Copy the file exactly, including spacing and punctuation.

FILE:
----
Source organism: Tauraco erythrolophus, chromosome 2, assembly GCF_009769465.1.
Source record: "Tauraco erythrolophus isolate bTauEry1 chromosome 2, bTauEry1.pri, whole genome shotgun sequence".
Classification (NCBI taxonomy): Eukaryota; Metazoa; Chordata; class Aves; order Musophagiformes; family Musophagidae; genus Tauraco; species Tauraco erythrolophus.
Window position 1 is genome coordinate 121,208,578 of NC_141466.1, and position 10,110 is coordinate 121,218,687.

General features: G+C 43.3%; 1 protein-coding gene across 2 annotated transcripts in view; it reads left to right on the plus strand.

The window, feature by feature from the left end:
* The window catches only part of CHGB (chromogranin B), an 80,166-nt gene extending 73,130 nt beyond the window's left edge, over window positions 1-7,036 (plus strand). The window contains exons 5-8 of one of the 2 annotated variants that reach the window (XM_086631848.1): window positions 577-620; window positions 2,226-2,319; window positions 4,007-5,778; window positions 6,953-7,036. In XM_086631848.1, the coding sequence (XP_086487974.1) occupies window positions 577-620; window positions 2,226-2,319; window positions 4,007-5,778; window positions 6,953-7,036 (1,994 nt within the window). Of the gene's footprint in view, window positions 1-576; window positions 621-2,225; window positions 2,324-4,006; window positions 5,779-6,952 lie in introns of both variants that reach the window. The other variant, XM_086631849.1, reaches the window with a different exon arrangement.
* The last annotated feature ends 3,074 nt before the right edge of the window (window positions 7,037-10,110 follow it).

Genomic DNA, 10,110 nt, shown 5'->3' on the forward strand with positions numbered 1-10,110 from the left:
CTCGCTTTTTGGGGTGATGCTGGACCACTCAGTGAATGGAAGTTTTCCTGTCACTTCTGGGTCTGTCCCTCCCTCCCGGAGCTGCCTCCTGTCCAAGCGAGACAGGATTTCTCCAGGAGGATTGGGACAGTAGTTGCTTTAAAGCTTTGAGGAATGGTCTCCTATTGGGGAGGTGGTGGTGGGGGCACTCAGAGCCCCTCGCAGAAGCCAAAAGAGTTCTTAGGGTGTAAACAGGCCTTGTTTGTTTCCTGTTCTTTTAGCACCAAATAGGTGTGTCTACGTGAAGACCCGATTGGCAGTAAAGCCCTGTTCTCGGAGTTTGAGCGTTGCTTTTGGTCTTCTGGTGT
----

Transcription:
Source organism: Tauraco erythrolophus, chromosome 2, assembly GCF_009769465.1.
Source record: "Tauraco erythrolophus isolate bTauEry1 chromosome 2, bTauEry1.pri, whole genome shotgun sequence".
Classification (NCBI taxonomy): Eukaryota; Metazoa; Chordata; class Aves; order Musophagiformes; family Musophagidae; genus Tauraco; species Tauraco erythrolophus.
Window position 1 is genome coordinate 121,208,578 of NC_141466.1, and position 10,110 is coordinate 121,218,687.

General features: G+C 43.3%; 1 protein-coding gene across 2 annotated transcripts in view; it reads left to right on the plus strand.

The window, feature by feature from the left end:
* The window catches only part of CHGB (chromogranin B), an 80,166-nt gene extending 73,130 nt beyond the window's left edge, over window positions 1-7,036 (plus strand). The window contains exons 5-8 of one of the 2 annotated variants that reach the window (XM_086631848.1): window positions 577-620; window positions 2,226-2,319; window positions 4,007-5,778; window positions 6,953-7,036. In XM_086631848.1, the coding sequence (XP_086487974.1) occupies window positions 577-620; window positions 2,226-2,319; window positions 4,007-5,778; window positions 6,953-7,036 (1,994 nt within the window). Of the gene's footprint in view, window positions 1-576; window positions 621-2,225; window positions 2,324-4,006; window positions 5,779-6,952 lie in introns of both variants that reach the window. The other variant, XM_086631849.1, reaches the window with a different exon arrangement.
* The last annotated feature ends 3,074 nt before the right edge of the window (window positions 7,037-10,110 follow it).

Genomic DNA, 10,110 nt, shown 5'->3' on the forward strand with positions numbered 1-10,110 from the left:
CTCGCTTTTTGGGGTGATGCTGGACCACTCAGTGAATGGAAGTTTTCCTGTCACTTCTGGGTCTGTCCCTCCCTCCCGGAGCTGCCTCCTGTCCAAGCGAGACAGGATTTCTCCAGGAGGATTGGGACAGTAGTTGCTTTAAAGCTTTGAGGAATGGTCTCCTATTGGGGAGGTGGTGGTGGGGGCACTCAGAGCCCCTCGCAGAAGCCAAAAGAGTTCTTAGGGTGTAAACAGGCCTTGTTTGTTTCCTGTTCTTTTAGCACCAAATAGGTGTGTCTACGTGAAGACCCGATTGGCAGTAAAGCCCTGTTCTCGGAGTTTGAGCGTTGCTTTTGGTCTTCTGGTGT